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Seven Lessons to be Learned from Recent SEC Enforcement Actions Involving Municipal Bond Financings

July 5, 2022
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By David Unkovic and Ryan Gonder

Since September 2021, the United States Securities and Exchange Commission (the SEC) has brought five enforcement actions regarding municipal bond financings.  The issuers of these bonds are Sweetwater Union High School District (Texas); Crosby Independent School District (California); Town of Sterlington (Louisiana); City of Rochester (and its school district) (New York); and Johnson City (Texas).  In each case, the issuers and other involved parties were charged with providing false and misleading information to municipal bond investors.  Enforcement was not limited to entities; individuals representing the issuers were also targeted. Additional information about these cases (and earlier cases) is available on the SEC website.

Here are seven lessons to be learned from these cases:

  1. Do not hide the truth and lie about the financial condition of the issuer, because the truth will eventually come out. The bad acts one may be tempted to hide may include the theft of public money (Johnson City); the application of bond proceeds to unauthorized projects (Crosby – proceeds spent on unapproved football stadium improvements; Sterlington – proceeds spent on unapproved sports complex improvements); and providing false, overly-positive projections of future revenues and expenses (all five cases).  Eventually, when a successor Chief Financial Officer (CFO) or the issuer’s auditor reviews the books, the discrepancies and falsehoods will become painfully clear to all involved.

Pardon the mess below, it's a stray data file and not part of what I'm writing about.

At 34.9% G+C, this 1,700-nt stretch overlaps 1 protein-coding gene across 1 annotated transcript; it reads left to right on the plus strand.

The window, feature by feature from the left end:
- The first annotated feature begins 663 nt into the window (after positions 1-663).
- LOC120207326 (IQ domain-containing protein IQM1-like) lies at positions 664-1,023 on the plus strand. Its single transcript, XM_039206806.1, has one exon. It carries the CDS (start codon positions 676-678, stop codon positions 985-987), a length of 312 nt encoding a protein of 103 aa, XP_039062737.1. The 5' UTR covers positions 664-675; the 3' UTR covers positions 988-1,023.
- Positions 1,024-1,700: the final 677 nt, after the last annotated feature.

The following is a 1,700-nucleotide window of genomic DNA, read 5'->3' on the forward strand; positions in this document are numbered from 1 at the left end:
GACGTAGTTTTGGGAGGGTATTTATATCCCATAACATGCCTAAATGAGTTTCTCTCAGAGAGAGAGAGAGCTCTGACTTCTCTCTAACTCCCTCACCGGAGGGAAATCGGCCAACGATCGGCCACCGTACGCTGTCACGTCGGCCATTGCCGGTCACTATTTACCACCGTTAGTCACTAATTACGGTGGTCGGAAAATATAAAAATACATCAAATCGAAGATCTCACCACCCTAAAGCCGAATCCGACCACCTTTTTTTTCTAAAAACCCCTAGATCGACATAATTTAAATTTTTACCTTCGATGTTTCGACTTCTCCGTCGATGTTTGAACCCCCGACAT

2. Do not mislead third parties who provide support for the marketing of the bonds. In many of these cases, the issuers provided misleading information to rating agencies who were issuing ratings on the bonds.  Those ratings were used to help market and price the bonds.  When the truth came out, the rating agencies promptly lowered the ratings.  In addition, in the Sterlington case, the issuer provided misleading information to the state Bond Commission which then gave its approval to the bonds.  The issuer provided the state approval to investors as part of the marketing of the bonds.  The SEC is very focused on the misleading of third parties in bond issues.
  3. The issuer’s CFO is often a target of the SEC in these situations. The SEC usually does not want to assess fines against the issuer, because the innocent taxpayers of the issuer end up paying the bill.  But the SEC has said that it “is committed to holding bad actors in municipal securities offerings accountable for their misconduct,” and the SEC does impose fines on the municipal officials that are responsible for the bad behavior.  In most of these cases, the CFO of the issuer was fined in the range of $25,000 to $30,000, and also prohibited from participating in future bond financings.  In some cases, the targeted individual was the mayor or the chief administrative officer. Ultimately, the SEC will target whoever has taken the lead in providing the false and misleading information.
  4. Do not assist in covering up another official’s bad behavior. In one case (Crosby), the school superintendent directed the construction contractor to spend bond proceeds on football stadium improvements that were not approved by the school district’s governing body.  Instead of pushing back against the superintendent’s improper direction, the CFO tried to smooth over the problem by various means, none of which solved the problem.  As a result, the CFO was fined and prohibited from participating in any future bond financings.  It essentially ended her career.